I'm from Spain and I'm currently finishing my degree in Aerospace Engineering. I am starting with all of this. My objective is to obtain the Chebyshev coefficients for the major planets position, relative to a determined timespan.

Im now using JPL Horizon's software and I'm feeling a bit lost. I only know how to get the vectors and Keplerian elements of the bodies I'm trying to study, but not the appropriate Chebyshev coefficients. Im using the telnet interface. What steps should I follow to get that tables?

  • $\begingroup$ Hello @Diego Suárez González and *Welcome to Space! If you have some success feel free to stop by and write a short answer about what worked best for you. Answering your own question is always okay in Stack Exchange, and you can click accept on your own answer as well. That's particularly helpful because it will show future readers how you were able to solve your problem. $\endgroup$ – uhoh Mar 23 '19 at 0:08

The best and most concise answer is here

The "gold standard" is the SPICE toolkit. You can read more about using spice in this excellent answer.

The JPL Development Ephemerides are lists of the Chebyshev coefficients you seek, along with some additional information. They can be downloaded as text files or binary. If you are familliar with Python you can have a look inside the Skyfield package (Github) to see how it's done there.

Here's a quick way to get DE421: https://pypi.org/project/de421/

Here they are in ascii format: ftp://ssd.jpl.nasa.gov/pub/eph/planets/ascii

Further reading:

according to ftp://ssd.jpl.nasa.gov/pub/eph/planets/ascii/ascii_format.txt:


On the first record of an export binary file or in the "GROUP 1050 of the ascii
"header", there are 3 sets of 15 integers each.  (Older versions have only the first 13
integers in each set)

The 15 triplets give information about the location, order and time-coverage of
the chebychev polynomials corresponding to the following 15 items:

       Earth-Moon barycenter
       Moon (geocentric)
       Earth Nutations in longitude and obliquity (IAU 1980 model)
       Lunar mantle libration
       Lunar mantle angular velocity
       TT-TDB (at geocenter)

Word (1,i) is the starting location in each data record of the chebychev 
coefficients belonging to the ith item.  Word (2,i) is the number of chebychev 
coefficients per component of the ith item, and Word (3,i) is the number of 
complete sets of coefficients in each data record for the ith item.

Items not stored on the ascii files have 0 coefficients [Word (3,i)].

Data Records ("GROUP 1070")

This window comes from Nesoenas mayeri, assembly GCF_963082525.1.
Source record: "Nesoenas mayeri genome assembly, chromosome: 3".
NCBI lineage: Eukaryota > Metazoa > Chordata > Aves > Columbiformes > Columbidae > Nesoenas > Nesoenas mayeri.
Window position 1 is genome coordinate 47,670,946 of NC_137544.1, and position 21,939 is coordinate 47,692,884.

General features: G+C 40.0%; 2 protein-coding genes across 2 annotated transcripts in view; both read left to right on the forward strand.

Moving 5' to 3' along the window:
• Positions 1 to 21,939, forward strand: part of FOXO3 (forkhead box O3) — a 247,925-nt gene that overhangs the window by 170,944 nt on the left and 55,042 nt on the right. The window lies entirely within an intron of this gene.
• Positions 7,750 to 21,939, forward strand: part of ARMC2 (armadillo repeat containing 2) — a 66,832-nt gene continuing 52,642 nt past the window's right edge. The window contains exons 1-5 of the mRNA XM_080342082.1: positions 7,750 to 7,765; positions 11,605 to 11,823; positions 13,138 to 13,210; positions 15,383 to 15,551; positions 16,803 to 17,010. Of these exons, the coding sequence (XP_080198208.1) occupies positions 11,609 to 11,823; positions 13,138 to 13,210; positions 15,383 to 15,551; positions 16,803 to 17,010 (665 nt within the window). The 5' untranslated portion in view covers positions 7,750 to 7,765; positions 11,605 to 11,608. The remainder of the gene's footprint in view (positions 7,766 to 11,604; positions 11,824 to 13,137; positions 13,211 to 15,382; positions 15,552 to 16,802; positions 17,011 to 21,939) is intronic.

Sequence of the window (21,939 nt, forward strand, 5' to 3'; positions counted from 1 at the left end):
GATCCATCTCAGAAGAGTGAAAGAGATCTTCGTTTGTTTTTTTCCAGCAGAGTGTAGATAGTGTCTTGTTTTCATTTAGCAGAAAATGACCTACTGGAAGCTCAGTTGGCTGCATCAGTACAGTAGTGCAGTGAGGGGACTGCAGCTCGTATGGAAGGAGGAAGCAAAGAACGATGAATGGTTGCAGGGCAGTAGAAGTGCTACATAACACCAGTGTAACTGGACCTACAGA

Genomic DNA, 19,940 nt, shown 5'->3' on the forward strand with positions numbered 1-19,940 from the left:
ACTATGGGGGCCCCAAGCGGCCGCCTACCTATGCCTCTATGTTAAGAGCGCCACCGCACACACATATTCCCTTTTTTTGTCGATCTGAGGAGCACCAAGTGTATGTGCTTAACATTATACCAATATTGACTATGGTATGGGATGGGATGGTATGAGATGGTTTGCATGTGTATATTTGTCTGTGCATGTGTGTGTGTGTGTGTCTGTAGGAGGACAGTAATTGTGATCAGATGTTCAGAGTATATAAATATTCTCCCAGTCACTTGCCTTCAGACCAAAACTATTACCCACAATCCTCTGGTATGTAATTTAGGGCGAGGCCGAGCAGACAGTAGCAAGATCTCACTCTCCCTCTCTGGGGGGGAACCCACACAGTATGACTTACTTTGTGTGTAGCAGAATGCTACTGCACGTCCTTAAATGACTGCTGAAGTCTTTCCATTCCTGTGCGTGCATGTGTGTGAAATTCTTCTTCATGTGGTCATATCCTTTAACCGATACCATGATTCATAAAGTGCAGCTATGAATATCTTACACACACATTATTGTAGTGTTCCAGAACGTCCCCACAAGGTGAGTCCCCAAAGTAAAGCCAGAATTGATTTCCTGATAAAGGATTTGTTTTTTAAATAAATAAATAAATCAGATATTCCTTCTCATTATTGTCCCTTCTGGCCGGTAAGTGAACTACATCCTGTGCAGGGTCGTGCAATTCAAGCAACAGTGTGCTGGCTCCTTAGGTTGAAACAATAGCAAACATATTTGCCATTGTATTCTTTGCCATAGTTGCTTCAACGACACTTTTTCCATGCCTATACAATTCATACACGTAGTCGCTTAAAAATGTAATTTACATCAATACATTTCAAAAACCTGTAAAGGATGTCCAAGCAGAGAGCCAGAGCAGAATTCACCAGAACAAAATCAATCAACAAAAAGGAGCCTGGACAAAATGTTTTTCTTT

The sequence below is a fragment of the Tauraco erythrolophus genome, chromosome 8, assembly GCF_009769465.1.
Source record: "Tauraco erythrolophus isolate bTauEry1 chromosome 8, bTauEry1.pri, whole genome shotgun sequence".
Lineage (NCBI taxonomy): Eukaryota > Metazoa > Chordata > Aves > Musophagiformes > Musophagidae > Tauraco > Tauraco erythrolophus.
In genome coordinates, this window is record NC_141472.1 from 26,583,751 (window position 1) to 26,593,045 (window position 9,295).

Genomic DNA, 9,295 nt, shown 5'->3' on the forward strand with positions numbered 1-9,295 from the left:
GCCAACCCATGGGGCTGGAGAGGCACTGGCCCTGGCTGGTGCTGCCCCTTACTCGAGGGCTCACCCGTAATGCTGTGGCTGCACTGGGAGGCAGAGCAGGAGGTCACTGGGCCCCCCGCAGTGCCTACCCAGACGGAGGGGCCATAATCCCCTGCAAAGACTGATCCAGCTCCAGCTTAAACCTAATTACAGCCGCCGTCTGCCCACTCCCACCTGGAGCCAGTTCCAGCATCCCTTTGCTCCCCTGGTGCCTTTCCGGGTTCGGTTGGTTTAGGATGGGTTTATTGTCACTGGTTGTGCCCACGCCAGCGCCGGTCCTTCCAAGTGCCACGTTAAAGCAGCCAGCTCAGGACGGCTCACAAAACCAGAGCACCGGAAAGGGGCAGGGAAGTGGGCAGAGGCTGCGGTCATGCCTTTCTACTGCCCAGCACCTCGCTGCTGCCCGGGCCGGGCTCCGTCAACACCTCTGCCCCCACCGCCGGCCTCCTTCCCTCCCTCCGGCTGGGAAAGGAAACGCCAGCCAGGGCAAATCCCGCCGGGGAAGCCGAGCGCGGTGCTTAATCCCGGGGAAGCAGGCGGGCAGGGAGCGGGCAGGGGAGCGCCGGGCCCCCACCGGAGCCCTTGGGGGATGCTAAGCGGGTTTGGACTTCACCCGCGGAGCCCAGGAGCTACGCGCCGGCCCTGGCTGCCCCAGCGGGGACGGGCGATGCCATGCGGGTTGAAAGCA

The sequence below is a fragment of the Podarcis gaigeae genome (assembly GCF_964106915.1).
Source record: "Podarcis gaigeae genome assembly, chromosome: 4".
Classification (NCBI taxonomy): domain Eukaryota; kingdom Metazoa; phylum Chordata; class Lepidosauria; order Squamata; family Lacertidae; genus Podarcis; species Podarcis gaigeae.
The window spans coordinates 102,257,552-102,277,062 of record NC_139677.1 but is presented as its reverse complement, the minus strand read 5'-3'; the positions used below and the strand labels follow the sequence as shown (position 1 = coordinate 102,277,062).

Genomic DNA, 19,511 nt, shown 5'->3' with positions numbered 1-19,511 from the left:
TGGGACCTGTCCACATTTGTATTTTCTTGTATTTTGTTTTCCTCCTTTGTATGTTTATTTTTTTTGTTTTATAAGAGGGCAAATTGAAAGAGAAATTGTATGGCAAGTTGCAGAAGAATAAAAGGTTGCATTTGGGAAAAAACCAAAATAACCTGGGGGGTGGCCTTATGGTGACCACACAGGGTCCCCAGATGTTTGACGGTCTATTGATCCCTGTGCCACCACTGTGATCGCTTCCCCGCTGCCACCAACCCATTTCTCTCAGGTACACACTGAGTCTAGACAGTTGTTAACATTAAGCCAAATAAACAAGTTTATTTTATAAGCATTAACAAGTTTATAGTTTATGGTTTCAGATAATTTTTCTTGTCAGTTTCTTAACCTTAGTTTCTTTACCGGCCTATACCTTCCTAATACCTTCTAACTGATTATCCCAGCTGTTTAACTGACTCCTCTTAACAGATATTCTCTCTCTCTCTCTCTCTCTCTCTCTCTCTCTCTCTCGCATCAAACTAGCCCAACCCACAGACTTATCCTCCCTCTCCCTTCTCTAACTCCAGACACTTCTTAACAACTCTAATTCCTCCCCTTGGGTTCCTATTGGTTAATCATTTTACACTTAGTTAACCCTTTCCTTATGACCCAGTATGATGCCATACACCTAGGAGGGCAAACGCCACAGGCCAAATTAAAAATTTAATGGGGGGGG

These records contain the actual ephemeris data in the form of chebychev 

The first two double precision words in each data record contain

         Julian date of earliest data in record.
         Julian date of latest data in record.

The remaining data are chebychev position coefficients for each component of 
each body on the tape.  The chebychev coefficients for the planets represent 
the solar system barycentric positions of the centers of the planetary systems.

There are three Cartesian components (x, y, z), for each of the items #1-11; 
there are two components for the 12th item, nutations : d(psi) and d(epsilon);
there are three components for the 13th item, librations : phi, theta, psi;
there are three components for the 14th item, mantle omega_x,omega_y,omega_z;
there is one component for the 17th item, TT-TDB.

Planetary positions are stored in units of kilometers (TDB-compatible).
The nutations and librations are stored in units of radians.
The mantle angular velocities are stored in radians/day.
TT-TDB is stored in seconds.
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  • $\begingroup$ Thank you for your answer, but i have some doubts remaining. How can I read that .bsp files? As I understood, those files are binary and need to be converted but, is there a "reader" to see the original file structure described in the quote above? or I can only use the spice toolkit to obtain the chebyshev polynomials? $\endgroup$ – Diego Suárez González Apr 3 '19 at 20:22
  • $\begingroup$ @DiegoSuárezGonzález If I remember correctly there are readers in several languages (FORTRAN, C...) available there, and if you look in Github you can find more. As I mentioned in the answer for planet positions (and a lot more) you can also use the Python package Skyfield which downloads and reads them as well. You should do some exploring of these options and see what works best for you. I can't choose for you because I won't know what suits you best. If you have specific problems, ask a new question. There's no limit to the number of good questions you can ask! $\endgroup$ – uhoh Apr 3 '19 at 22:32

You don't get those from HORIZONS. You download them from here. They are best accessed with the SPICE toolkit, or you can roll your own to extract the Чебышёв coefficients from the SPK files.

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  • $\begingroup$ It's good you've chimed in; I've added a pointer to this answer from mine. $\endgroup$ – uhoh Mar 23 '19 at 4:56

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